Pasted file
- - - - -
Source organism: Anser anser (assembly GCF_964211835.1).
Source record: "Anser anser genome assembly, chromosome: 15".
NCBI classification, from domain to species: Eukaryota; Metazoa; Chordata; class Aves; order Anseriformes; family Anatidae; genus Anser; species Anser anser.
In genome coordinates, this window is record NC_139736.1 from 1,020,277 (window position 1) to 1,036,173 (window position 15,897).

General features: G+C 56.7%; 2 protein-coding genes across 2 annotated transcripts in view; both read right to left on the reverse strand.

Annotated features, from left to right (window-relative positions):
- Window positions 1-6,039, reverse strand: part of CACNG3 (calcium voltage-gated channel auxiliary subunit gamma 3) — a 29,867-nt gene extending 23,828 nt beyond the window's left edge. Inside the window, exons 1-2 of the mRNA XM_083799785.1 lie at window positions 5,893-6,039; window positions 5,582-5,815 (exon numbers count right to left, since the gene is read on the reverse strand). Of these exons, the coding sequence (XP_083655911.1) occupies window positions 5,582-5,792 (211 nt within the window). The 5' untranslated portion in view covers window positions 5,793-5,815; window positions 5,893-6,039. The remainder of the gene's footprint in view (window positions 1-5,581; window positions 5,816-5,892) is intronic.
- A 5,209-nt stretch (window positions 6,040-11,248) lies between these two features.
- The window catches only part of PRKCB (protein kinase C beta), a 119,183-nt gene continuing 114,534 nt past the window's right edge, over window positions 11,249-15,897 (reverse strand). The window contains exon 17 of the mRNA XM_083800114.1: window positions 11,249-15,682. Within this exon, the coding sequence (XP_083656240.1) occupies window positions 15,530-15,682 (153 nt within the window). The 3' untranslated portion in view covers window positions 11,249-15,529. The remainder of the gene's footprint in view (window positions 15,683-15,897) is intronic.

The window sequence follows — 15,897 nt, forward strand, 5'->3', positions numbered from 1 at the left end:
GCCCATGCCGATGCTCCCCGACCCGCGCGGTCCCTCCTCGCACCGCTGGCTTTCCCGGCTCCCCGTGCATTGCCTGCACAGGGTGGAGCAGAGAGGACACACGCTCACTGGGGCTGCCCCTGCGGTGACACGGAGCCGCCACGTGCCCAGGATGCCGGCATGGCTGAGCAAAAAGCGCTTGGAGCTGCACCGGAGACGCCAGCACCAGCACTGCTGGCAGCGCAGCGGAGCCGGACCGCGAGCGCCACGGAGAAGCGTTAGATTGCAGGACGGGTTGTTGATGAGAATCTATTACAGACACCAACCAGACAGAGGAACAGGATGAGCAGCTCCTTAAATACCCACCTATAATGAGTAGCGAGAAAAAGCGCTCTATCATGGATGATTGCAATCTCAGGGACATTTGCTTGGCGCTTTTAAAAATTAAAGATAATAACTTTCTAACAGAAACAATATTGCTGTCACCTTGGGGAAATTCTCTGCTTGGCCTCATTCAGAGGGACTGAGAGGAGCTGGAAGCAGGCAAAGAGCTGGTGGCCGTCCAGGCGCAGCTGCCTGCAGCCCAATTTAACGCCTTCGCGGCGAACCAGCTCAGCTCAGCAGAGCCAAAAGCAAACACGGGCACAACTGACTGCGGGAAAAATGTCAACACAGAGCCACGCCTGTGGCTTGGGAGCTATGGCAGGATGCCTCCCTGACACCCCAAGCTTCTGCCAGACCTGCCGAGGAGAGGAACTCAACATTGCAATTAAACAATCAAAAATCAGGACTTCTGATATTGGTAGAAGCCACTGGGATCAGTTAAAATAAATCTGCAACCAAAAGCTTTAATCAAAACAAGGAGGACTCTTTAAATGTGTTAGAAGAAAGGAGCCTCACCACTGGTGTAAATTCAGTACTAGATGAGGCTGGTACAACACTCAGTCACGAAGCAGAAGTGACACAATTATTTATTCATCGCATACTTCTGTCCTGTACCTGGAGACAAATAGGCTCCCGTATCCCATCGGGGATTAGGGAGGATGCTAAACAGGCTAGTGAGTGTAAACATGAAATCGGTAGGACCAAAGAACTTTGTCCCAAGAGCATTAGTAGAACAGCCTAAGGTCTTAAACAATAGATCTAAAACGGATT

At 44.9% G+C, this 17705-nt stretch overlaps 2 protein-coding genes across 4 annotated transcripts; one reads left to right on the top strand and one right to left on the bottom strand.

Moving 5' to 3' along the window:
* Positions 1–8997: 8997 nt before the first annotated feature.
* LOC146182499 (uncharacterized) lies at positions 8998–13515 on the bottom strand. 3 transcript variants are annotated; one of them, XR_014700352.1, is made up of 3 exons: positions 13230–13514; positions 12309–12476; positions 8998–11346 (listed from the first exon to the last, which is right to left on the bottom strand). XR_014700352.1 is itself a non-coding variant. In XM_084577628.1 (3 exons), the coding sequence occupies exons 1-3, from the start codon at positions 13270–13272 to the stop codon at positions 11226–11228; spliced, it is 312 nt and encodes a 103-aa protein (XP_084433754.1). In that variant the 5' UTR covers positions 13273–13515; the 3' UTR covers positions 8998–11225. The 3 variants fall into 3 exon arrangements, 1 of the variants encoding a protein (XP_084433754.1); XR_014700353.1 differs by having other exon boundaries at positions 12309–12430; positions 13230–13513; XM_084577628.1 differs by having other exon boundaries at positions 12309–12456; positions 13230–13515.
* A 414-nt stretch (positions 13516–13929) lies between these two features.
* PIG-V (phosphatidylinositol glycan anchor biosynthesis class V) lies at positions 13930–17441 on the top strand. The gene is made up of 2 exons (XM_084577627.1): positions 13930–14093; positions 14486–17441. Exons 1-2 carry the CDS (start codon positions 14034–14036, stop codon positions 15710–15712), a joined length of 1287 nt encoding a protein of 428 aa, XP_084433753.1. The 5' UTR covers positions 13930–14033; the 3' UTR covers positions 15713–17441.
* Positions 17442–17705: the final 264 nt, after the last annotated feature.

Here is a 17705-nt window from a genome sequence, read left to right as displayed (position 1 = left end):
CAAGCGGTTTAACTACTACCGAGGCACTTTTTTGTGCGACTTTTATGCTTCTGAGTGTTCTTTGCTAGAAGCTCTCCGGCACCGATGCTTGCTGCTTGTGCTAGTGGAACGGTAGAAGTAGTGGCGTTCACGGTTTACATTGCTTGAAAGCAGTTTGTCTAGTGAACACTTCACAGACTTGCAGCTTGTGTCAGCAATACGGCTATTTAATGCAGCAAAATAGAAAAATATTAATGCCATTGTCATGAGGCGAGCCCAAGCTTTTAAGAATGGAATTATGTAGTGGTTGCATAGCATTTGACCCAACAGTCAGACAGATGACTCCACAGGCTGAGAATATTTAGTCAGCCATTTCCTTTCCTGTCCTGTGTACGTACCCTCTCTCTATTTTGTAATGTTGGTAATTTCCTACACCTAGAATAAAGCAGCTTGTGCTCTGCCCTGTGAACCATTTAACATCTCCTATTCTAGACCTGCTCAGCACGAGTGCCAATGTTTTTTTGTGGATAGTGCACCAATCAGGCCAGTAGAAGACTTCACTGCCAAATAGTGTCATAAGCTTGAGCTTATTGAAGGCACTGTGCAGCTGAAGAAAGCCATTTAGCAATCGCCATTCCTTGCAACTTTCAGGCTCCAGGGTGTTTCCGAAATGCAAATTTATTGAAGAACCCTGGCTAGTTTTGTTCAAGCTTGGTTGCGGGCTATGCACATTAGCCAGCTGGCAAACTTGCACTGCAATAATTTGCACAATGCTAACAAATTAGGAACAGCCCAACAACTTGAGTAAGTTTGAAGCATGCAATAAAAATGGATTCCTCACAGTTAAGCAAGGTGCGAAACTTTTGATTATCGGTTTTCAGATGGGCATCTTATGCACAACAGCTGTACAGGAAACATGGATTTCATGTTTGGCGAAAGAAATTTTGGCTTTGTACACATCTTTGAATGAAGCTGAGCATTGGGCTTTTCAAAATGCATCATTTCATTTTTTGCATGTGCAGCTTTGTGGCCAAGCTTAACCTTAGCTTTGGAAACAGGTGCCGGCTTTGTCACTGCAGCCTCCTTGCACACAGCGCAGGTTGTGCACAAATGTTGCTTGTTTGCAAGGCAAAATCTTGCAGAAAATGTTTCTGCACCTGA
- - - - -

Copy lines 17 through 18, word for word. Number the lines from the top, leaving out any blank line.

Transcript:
* PIG-V (phosphatidylinositol glycan anchor biosynthesis class V) lies at positions 13930–17441 on the top strand. The gene is made up of 2 exons (XM_084577627.1): positions 13930–14093; positions 14486–17441. Exons 1-2 carry the CDS (start codon positions 14034–14036, stop codon positions 15710–15712), a joined length of 1287 nt encoding a protein of 428 aa, XP_084433753.1. The 5' UTR covers positions 13930–14033; the 3' UTR covers positions 15713–17441.
* Positions 17442–17705: the final 264 nt, after the last annotated feature.